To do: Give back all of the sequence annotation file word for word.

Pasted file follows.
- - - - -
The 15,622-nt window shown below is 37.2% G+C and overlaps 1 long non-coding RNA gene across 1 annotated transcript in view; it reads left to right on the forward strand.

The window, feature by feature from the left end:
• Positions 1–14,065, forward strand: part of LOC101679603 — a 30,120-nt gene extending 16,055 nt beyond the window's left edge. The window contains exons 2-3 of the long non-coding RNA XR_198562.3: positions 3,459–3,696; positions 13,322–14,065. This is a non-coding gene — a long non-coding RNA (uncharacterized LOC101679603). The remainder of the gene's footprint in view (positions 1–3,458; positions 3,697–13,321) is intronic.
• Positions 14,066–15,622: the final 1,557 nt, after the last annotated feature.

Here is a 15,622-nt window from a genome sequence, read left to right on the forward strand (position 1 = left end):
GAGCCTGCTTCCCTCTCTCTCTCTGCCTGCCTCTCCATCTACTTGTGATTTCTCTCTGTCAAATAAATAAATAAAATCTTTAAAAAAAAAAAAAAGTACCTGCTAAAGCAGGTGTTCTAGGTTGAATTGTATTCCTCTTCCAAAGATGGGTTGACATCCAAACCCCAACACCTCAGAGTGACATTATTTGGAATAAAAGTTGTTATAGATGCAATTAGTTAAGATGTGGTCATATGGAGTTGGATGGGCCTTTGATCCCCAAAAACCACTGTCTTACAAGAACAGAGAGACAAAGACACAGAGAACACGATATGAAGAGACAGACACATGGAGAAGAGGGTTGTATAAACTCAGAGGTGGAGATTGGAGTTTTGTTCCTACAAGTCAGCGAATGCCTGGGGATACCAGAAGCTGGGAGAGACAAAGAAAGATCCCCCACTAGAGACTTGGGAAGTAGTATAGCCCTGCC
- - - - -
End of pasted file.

The 15,622-nt window shown below is 37.2% G+C and overlaps 1 long non-coding RNA gene across 1 annotated transcript in view; it reads left to right on the forward strand.

The window, feature by feature from the left end:
• Positions 1–14,065, forward strand: part of LOC101679603 — a 30,120-nt gene extending 16,055 nt beyond the window's left edge. The window contains exons 2-3 of the long non-coding RNA XR_198562.3: positions 3,459–3,696; positions 13,322–14,065. This is a non-coding gene — a long non-coding RNA (uncharacterized LOC101679603). The remainder of the gene's footprint in view (positions 1–3,458; positions 3,697–13,321) is intronic.
• Positions 14,066–15,622: the final 1,557 nt, after the last annotated feature.

Here is a 15,622-nt window from a genome sequence, read left to right on the forward strand (position 1 = left end):
GAGCCTGCTTCCCTCTCTCTCTCTGCCTGCCTCTCCATCTACTTGTGATTTCTCTCTGTCAAATAAATAAATAAAATCTTTAAAAAAAAAAAAAAGTACCTGCTAAAGCAGGTGTTCTAGGTTGAATTGTATTCCTCTTCCAAAGATGGGTTGACATCCAAACCCCAACACCTCAGAGTGACATTATTTGGAATAAAAGTTGTTATAGATGCAATTAGTTAAGATGTGGTCATATGGAGTTGGATGGGCCTTTGATCCCCAAAAACCACTGTCTTACAAGAACAGAGAGACAAAGACACAGAGAACACGATATGAAGAGACAGACACATGGAGAAGAGGGTTGTATAAACTCAGAGGTGGAGATTGGAGTTTTGTTCCTACAAGTCAGCGAATGCCTGGGGATACCAGAAGCTGGGAGAGACAAAGAAAGATCCCCCACTAGAGACTTGGGAAGTAGTATAGCCCTGCC